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After Afghanistan conference, an optimistic Karzai

After last week's Afghanistan conference in London, Afghan President Hamid Karzai returned home optimistic, with money pledged for reconciliation with the Taliban and promises that his government will soon be given control over half of Western aid.

Afghan President Hamid Karzai gestured as he took a question during a press conference at the presidential palace in Kabul on Sunday.

Musadeq Sadeq/AP

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Afghan journalists interviewing Hamid Karzai before he went back to Kabul from a 70-nation conference say they haven’t seen the Afghan president this optimistic in some time.

The larger dynamics from London on the Afghan war to end a refuge for Al Qaeda will play out over months. But international support and funds for the Afghan president are an immediate help to Mr. Karzai at home, analysts say.

Only a few months ago Karzai was down, if not out – facing US and UN exasperation over a fraudulent election, since patched over, and for foot-dragging in a nine-year war.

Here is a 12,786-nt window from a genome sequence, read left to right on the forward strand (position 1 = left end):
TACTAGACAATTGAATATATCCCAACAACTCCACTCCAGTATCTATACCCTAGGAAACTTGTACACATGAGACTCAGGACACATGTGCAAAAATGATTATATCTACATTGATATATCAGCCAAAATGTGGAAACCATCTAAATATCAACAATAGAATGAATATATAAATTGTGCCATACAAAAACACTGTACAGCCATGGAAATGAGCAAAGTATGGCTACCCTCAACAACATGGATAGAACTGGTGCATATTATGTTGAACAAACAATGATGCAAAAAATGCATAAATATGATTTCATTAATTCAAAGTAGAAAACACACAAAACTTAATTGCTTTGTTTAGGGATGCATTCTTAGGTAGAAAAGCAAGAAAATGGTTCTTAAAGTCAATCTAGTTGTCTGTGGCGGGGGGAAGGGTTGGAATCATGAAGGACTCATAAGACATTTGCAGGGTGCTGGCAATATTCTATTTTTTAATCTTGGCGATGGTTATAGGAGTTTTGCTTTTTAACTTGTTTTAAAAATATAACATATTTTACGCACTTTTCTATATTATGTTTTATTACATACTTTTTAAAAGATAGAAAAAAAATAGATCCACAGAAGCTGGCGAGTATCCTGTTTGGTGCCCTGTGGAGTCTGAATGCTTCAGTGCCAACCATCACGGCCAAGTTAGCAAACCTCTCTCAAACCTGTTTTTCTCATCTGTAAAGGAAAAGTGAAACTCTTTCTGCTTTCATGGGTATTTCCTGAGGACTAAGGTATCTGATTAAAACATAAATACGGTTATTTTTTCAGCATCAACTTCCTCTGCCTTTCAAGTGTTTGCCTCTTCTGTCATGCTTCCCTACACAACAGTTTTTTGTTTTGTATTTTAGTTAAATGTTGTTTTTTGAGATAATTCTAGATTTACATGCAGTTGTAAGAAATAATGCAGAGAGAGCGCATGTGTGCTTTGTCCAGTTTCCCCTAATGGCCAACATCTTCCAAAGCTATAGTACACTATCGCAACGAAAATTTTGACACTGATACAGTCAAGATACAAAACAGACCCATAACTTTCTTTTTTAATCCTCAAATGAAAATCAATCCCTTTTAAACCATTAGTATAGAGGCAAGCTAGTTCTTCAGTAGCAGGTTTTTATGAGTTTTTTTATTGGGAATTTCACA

But he arrived in Kabul Sunday with NATO support for Taliban engagement, funding of $140 million for the first year of the policy – and agreement that his government will soon administer 50 percent of Western aid, rather than the 20 percent it now controls.

The final communiqué in London did not address a new regional role for actors such as Saudi Arabia and Pakistan for reasons of political sensitivity. But both nations are considered to eye any momentum to engage the Taliban in positive terms. Both have significant influence inside the country.


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